Georgia Pecans

See this nut? We’ve posted about how pecans are grown, their nutritional benefits and our favorite pecan recipes, but we’ve never really discussed a popular topic of debate: Are they pee-KAHNs, pee-CANs, PEE-cans, pick-AHNs or some other pronunciation? How do YOU say pecan?

See More: Nuts About Pecans 

Turns out, it depends on where you’re from. Joshua Katz, a doctoral student studying statistics at NC State University, recently created interactive dialect maps using data from Bert Vaux at the University of Cambridge. For example, check out the map showing how people pronounce “pecan”:

pecan pronunciation map

It shows that pee-KAHN is dominant nationwide, but in areas of Texas, Oklahoma, Louisiana and Mississippi, pick-AHN reigns supreme. PEE-can is popular on the East Coast and in New England, while folks from Wisconsin, northern Minnesota and Michigan’s Upper Peninsula go with PEE-kahn.

See More: International Pecans in Georgia

The linguistics department at the University of Wisconsin-Milwaukee just also shared a pecan pronunciation map that gives another option – where people may say pee-KAHN by itself, but then say PEE-can when using a compound word, like pecan pie.

We found this research fascinating, so we’ve compiled a few of these dialect maps related to food. We had no idea that some people never refer to coleslaw as simply “slaw,” if other people also use “caramel” and “carmel” interchangeably, or if there really is a difference between frosting and icing. We did, however, know that The Great Soda/Pop/Coke/Soft Drink Debate will never be resolved.

Take a look at these maps, and learn if you pronounce mayonnaise like the masses, which syllable gets the emphasis in Thanksgiving, or if you’re the odd one out who says something not even provided as an option. Then, leave us a comment to let us know how you say pecan. (For the record, my parents are from Texas and Oklahoma, so I stand firmly with pick-AHN.)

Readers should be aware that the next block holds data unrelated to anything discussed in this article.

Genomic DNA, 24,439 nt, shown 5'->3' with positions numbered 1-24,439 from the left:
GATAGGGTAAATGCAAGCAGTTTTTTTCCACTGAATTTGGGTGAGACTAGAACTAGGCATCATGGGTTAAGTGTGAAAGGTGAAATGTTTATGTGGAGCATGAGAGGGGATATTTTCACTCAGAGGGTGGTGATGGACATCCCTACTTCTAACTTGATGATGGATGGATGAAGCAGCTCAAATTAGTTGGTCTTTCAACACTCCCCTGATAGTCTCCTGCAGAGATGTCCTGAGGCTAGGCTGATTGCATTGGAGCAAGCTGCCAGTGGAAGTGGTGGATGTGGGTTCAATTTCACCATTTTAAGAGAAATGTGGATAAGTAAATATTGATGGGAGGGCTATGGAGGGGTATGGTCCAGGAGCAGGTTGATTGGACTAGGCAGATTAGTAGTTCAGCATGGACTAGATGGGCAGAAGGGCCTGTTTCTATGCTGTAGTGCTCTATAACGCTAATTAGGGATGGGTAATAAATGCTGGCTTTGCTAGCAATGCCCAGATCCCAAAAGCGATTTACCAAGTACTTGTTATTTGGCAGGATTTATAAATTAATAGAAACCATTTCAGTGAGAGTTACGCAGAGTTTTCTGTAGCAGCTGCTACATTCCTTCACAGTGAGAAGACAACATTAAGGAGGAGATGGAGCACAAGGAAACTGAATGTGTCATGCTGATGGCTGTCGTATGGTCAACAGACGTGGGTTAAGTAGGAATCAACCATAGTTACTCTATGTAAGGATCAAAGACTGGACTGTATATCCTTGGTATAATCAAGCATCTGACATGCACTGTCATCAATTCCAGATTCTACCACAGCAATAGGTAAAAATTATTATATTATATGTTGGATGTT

READ ALSO:  USDA Proposes Standards for Healthy Foods in Schools

slaw dialect map

caramel pronunciation map  frosting icing dialect map mayonnaise pronunciation map

crawdad pronunciation mapsyrup pronunciation map Thanksgiving pronunciation map

coke, soda, pop dialect map

50 COMMENTS

  1. I always say “Pih-KAHN” (I’m from NYC but my mom was from Texas) 🙂 Hearing it said any other way sounds completely unnatural. And given the fact that the Pecan tree’s natural range is more southern in North America, I think “pih-KAHN” should be the standard. But it’s not too big a deal. Thanks for posting this, it was fascinating to read!

    • Anything besides pih kahn sounds looney odd to look at a map saying that is not the standard… I think where it grows what they call it should be the standard… from texas they grow here

    • Me too! But I’m the only one I know who says it that way. I grew up in Mass., NH and PA. No southerners in my family. Is it a NY/NJ thing? It’s not even an option on the map…. ‘peh/pih-KHAN.’

  2. I grew up saying pih-KAHN or puh-KAHN, when referring to the nut, but we make and eat PEE-kahn pie.
    My mother is from southern Oklahoma so this influenced our vocabulary and pronunciations.

  3. When we were kids in Massachusetts, we called soda “tonic”. Not sure if that came from my mom who was from the Midwest or if it’s a New England thing. We also called the basement “down cellah”

  4. I grew up in north Florida . My Mother grew up in Georgia. She wouldn’t allow us kids to say “Peecan”. It was vulgar. She said a Southerner said “Puhkhan”. A redneck / hick said “Peecan”. To this day I can’t say “Peecan” I now live in Australia and everyone here (EXCEPT ME) calls them “Peecan”…I hate it!

  5. Reminds me of the old joke: What’s the difference between Florida and Georgia? When you drive into Florida, the first sign you see says “clean restrooms”. When you drive into Georgia, the first sign you see says “Pecans”